The 60th Anniversary of Desegregation banner hangs atop the Holmes-Hunter Building. (Photo/Alex Hendrix)

The year 2021 marks the 60th Anniversary of the desegregation of the University of Georgia. An exhibit at the main library on the campus of UGA, honors people like Hamilton Holmes, who passed away on Oct. 26, 1995, and Charlayne Hunter-Gault, the two students who desegregated UGA in January of 1961. Sixty years later, Hunter-Gault says she is very happy with what UGA is doing to remember the anniversary.

“I think that the entire university has, those who weighed in and made contributions to the anniversary, did such a wonderful job and the support for all of that came from the very top,” said Hunter-Gault.

 Why It’s Newsworthy: The 60th Anniversary of desegregation honors many important people to the University of Georgia. These people were trailblazers for future generations. 

 

Scattered around campus, there are signs and banners honoring these trailblazers. The main library, on the campus of UGA, shows off an exhibit of some of the historical moments throughout these individuals’ careers.

When you first walk into the main library, there is a huge mural of Charlayne Hunter-Gault and Hamilton Holmes at their graduation. Articles, credentials, diplomas and many other items from Hunter-Gault and Holmes are displayed at this exhibit. There is also a timeline of events from other historical moments from African-Americans at UGA, like the first Black drum major in the Redcoat Marching Band, the first Black members of the homecoming court and the first full-time Black faculty member teaching at the School of Music.

All of these moments were made possible by the trailblazers who came ahead of them. 

Information is all from the 60th Anniversary Exhibit in the main library at UGA. (Graph/Alex Hendrix)

The Past

In 1961, Hunter-Gault and Holmes were the first two African Americans to register and gain admission to UGA, breaking barriers for future minority students.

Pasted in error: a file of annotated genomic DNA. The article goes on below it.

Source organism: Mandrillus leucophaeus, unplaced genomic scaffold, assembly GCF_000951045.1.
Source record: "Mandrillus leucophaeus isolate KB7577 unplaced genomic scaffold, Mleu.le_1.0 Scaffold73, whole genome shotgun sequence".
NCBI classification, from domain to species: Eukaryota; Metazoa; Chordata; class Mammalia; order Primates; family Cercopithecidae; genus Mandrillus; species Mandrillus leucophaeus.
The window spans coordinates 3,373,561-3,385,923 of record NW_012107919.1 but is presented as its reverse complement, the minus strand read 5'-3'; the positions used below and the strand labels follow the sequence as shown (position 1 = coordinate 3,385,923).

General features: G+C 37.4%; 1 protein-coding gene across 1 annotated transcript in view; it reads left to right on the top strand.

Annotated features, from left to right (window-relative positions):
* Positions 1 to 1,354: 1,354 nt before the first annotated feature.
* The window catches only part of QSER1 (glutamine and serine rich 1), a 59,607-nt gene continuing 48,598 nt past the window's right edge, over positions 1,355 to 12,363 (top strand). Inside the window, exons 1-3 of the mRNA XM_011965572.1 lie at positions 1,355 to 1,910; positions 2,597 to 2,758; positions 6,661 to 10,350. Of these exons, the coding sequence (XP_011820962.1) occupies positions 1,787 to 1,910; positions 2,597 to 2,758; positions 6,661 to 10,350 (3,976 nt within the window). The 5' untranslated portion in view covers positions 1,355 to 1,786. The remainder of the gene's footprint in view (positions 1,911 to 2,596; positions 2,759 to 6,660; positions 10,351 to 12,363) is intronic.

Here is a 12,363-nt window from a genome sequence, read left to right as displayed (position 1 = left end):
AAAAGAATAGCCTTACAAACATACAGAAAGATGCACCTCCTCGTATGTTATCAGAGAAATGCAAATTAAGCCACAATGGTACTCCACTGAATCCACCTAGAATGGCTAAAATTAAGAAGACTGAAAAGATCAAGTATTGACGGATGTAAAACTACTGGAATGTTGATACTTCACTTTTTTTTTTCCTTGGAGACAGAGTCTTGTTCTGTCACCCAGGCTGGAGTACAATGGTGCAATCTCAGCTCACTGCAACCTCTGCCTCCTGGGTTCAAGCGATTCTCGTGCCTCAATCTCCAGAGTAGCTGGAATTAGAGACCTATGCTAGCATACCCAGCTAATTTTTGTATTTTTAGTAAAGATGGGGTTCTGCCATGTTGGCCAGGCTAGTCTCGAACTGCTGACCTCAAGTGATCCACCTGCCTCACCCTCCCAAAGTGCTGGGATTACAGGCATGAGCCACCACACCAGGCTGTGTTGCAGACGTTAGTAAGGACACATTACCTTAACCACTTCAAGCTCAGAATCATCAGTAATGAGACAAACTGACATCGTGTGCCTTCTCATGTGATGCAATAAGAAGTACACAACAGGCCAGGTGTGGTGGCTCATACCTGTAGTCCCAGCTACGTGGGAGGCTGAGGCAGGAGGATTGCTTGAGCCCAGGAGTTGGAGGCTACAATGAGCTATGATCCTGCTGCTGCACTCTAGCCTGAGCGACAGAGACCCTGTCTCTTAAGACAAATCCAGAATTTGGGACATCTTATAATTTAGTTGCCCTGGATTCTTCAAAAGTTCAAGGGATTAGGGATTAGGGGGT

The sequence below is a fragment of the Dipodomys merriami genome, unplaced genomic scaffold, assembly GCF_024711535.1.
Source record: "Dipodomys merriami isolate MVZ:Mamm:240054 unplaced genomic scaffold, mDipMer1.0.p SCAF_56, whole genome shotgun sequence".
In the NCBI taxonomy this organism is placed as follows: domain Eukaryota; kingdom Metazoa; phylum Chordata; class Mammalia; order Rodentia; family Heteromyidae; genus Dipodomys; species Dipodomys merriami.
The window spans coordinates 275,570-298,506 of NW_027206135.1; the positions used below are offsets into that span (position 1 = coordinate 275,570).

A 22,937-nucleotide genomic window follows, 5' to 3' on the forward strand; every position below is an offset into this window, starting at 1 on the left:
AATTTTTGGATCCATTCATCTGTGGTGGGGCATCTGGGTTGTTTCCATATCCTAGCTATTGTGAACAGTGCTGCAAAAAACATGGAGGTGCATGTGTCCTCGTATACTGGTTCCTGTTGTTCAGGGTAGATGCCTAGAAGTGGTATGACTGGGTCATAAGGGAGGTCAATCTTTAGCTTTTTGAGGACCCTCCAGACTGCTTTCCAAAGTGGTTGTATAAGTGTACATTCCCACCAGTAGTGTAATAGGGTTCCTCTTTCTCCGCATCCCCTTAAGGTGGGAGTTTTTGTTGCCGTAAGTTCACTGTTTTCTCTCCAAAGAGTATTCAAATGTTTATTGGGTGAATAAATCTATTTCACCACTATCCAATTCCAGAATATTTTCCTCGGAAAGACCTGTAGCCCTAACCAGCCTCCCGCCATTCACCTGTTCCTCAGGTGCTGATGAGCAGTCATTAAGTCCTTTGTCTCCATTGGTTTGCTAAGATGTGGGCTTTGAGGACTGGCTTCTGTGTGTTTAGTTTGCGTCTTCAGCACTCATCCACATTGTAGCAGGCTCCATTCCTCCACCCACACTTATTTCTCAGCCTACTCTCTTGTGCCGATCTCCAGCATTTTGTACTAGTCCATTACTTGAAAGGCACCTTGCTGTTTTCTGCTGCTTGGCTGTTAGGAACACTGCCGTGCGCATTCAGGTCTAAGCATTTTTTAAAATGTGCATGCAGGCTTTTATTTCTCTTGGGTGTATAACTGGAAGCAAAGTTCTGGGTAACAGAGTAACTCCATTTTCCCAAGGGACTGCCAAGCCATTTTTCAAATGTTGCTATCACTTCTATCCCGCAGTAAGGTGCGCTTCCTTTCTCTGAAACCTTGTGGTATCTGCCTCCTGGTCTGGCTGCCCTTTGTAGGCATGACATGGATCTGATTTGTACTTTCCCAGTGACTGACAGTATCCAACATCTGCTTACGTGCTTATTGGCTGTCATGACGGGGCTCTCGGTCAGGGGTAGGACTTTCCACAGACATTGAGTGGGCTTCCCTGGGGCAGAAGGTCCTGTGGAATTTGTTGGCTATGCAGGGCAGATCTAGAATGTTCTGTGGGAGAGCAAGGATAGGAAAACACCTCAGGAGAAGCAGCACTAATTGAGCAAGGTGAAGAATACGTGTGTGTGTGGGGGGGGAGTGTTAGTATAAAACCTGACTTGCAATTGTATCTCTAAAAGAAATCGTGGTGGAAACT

“There is a considerable amount of debate these days, a lot of it unpleasant, about the importance of history and in the process there is a lot of misinformation on it,” said Hunter-Gault.

Hunter-Gault is also thrilled that UGA is accepting papers and awards she has received throughout her life.

“I just sent off several pounds of papers,” she said. “I’m so thrilled and honored that the university is accepting my papers and all the awards I have gotten.”

The main library is where these papers and awards will be on display for people to see.

Previous Celebrations

UGA has been honoring these people all year long, but there have been some previous ways these people have been honored as well. On Jan. 9, Hunter-Gault and Holmes were honored with having a building named after them on the UGA campus. This building did not have an official name, it was just known as the “academic building.”

Hunter-Gault said she is very honored to have a building named after her but added, “There’s so many people‘s names who could be on that building, including Vernon Jordan, the late Vernon Jordan who transitioned this past year.”  

Jordan was one of the members of a legal team that helped Hunter-Gault and Holmes gain admission to UGA in 1961. UGA honored Jordan with an honorary doctor of laws degree on May 12, 2007, at the spring undergraduate commencement. 

January 9, 2001, the “academic building” was renamed after Hamilton Holmes and Charlayne Hunter-Gault. (Photo/Alex Hendrix)

The 60th Anniversary is a historical event remembering some of the most influential people who impacted the University of Georgia. Sixty years after her first challenging steps onto the campus of  UGA, Hunter-Gault is happy with what the university is doing to honor the past. 

“To have an institution, like the University of Georgia, promoting its history of diversity and inclusion, should have an impact on that very sorry record as it relates to people of color,” she said.

Alex Hendrix is a senior majoring in journalism and in the Grady College of Journalism and Mass Communication at the University of Georgia. 

 

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    “It’s individual people making decisions to do courageous and valiant things at various junctures in history. As a result, the city began to make up an ever-smaller proportion of the metropolitan area’s population.

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